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Bohemian Waxwings Dining On Bald-faced Hornet Larvae

We think of Bohemian Waxwings, colorful winter visitors, as primarily consumers of sugary fruits, but their diet is not exclusively frugivorous.  They (and Cedar Waxwings) eat sap drips in the spring and aerial insects, especially emergent aquatic species, in the summer.

During the winter, in addition to fruits, Bohemian Waxwings also feed on protein-rich foods when they are available.  Pictured is one of many Bohemian Waxwings that found a goldmine of protein —  dead Bald-faced Hornet larvae.  While the hornet queen overwinters under loose bark or a similarly protected area, the larvae that are developing within the nest when a hard frost hits are killed.  Bohemian Waxwings apparently recognize this rich source of protein.  Scale insects and tree buds (American Elm and ash species) are also consumed in the winter and spring. (Photograph by Terry Marron)

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8 responses

  1. Christine Alexander

    I believe that the photo shows a paper wasp nest not a spherical bald faced hornet nest.

    January 16, 2023 at 8:35 am

    • Christine, you’re right, it does look like a paper wasp nest, but it is actually a bald-faced hornet nest with the outer “envelope” layers removed, probably with a little help from the waxwings, but also the wind!

      January 16, 2023 at 9:30 am

  2. Alice

    Could the Waxwing smell the dead hornet larvae? Smart bird to eat protein.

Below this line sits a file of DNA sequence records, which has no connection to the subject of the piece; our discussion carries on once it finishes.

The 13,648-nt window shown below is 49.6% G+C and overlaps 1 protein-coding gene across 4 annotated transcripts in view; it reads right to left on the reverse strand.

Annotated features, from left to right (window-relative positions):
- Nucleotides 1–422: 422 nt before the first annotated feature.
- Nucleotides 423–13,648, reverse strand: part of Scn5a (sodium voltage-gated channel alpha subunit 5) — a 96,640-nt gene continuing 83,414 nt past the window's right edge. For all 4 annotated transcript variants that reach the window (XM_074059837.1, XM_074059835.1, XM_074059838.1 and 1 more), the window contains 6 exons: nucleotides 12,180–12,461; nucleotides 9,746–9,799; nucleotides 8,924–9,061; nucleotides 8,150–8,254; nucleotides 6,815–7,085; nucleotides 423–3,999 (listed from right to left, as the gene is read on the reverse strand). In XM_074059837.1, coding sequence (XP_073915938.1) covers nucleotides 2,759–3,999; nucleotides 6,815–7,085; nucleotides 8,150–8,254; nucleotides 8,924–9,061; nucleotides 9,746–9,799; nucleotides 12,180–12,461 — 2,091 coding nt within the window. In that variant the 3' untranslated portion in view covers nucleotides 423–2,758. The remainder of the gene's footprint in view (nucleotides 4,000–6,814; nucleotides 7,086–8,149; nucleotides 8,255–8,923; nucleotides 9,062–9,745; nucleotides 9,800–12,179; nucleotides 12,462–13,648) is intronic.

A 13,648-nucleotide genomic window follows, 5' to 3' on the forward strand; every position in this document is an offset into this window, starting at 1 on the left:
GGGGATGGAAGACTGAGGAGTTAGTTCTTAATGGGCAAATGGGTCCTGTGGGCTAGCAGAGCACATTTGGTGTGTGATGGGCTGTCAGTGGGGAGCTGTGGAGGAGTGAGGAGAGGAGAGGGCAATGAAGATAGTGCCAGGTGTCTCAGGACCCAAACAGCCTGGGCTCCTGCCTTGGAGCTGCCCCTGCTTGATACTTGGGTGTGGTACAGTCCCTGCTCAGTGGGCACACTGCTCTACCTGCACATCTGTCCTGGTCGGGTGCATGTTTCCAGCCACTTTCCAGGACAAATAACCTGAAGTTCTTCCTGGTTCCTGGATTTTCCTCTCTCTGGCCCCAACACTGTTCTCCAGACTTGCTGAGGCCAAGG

January 16, 2023 at 9:52 am

  3. Cedar Waxwings are the most beautiful bird ever! They are not natural to the Massachusetts area! However many years back the very violent hurricane Bob three some off course and we had quite the bunch of flocks land on our street in Franklin, MA! They feasted on dropped rotten Jerusalem cherry trees that are planted along one side of our street on a strip of property that belongs to the town!

    January 16, 2023 at 10:06 am

  4. I am always glad to hear of these beautiful birds. I live in a small cottage underneath two huge Common Hackberry trees. Some years there are flocks of Cedar Waxwings mostly, robins and a few Bohemian Waxwings, all feasting on the fruit. I love the sweet sounds of the waxwings. They get a little tipsy and lose their ordinary fear of people, when it is possible to get closer to them.

    January 16, 2023 at 10:40 am

  5. Just the other day I was looking up at a high wasp nest that was very shredded – I guess by birds. I would think squirrels, or anything else arboreal, would also use this rich food source. When I was teaching science to young children, I often harvested a frozen baldfaced hornet nest to dissect with them – amazing architecture!

    January 16, 2023 at 1:00 pm

  6. Barbara Heim


    Sent from my iPad


    January 16, 2023 at 11:01 pm

  7. Bill on the Hill

    Yes Kathie, when found these kind of nests are fascinating to behold. A couple seasons back I had a white face hornets nest far up a silver maple, approx. 60 + feet, it was just under the size of a basketball & it was mid to late fall up here in the highlands of n. central Vt. I watched a pack of blue jays literally tear the nest apart with minimal bees flying around as I recall.
    Bill… :~)

    January 18, 2023 at 6:33 am

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